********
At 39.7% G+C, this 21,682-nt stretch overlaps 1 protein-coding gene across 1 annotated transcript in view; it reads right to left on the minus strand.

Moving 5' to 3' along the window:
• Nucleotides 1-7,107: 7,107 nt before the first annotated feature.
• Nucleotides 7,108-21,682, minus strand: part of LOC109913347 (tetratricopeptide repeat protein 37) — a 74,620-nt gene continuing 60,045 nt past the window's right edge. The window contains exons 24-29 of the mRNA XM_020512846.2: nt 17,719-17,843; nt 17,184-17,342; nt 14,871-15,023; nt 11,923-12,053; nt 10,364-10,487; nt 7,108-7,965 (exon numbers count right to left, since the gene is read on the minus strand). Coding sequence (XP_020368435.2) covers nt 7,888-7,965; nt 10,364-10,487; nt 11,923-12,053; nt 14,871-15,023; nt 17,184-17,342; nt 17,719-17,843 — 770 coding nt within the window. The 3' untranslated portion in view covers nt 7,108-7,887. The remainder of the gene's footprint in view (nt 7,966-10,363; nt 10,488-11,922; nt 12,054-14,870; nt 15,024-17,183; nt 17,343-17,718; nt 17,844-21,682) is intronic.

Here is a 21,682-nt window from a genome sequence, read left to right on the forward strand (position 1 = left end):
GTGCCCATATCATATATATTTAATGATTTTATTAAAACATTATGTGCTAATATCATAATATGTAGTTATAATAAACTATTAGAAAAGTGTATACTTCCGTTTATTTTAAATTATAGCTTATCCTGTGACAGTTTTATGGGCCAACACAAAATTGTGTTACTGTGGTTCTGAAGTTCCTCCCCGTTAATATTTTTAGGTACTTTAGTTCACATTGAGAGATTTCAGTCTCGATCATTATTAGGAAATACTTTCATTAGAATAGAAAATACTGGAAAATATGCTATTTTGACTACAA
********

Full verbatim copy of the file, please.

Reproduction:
At 39.7% G+C, this 21,682-nt stretch overlaps 1 protein-coding gene across 1 annotated transcript in view; it reads right to left on the minus strand.

Moving 5' to 3' along the window:
• Nucleotides 1-7,107: 7,107 nt before the first annotated feature.
• Nucleotides 7,108-21,682, minus strand: part of LOC109913347 (tetratricopeptide repeat protein 37) — a 74,620-nt gene continuing 60,045 nt past the window's right edge. The window contains exons 24-29 of the mRNA XM_020512846.2: nt 17,719-17,843; nt 17,184-17,342; nt 14,871-15,023; nt 11,923-12,053; nt 10,364-10,487; nt 7,108-7,965 (exon numbers count right to left, since the gene is read on the minus strand). Coding sequence (XP_020368435.2) covers nt 7,888-7,965; nt 10,364-10,487; nt 11,923-12,053; nt 14,871-15,023; nt 17,184-17,342; nt 17,719-17,843 — 770 coding nt within the window. The 3' untranslated portion in view covers nt 7,108-7,887. The remainder of the gene's footprint in view (nt 7,966-10,363; nt 10,488-11,922; nt 12,054-14,870; nt 15,024-17,183; nt 17,343-17,718; nt 17,844-21,682) is intronic.

Here is a 21,682-nt window from a genome sequence, read left to right on the forward strand (position 1 = left end):
GTGCCCATATCATATATATTTAATGATTTTATTAAAACATTATGTGCTAATATCATAATATGTAGTTATAATAAACTATTAGAAAAGTGTATACTTCCGTTTATTTTAAATTATAGCTTATCCTGTGACAGTTTTATGGGCCAACACAAAATTGTGTTACTGTGGTTCTGAAGTTCCTCCCCGTTAATATTTTTAGGTACTTTAGTTCACATTGAGAGATTTCAGTCTCGATCATTATTAGGAAATACTTTCATTAGAATAGAAAATACTGGAAAATATGCTATTTTGACTACAA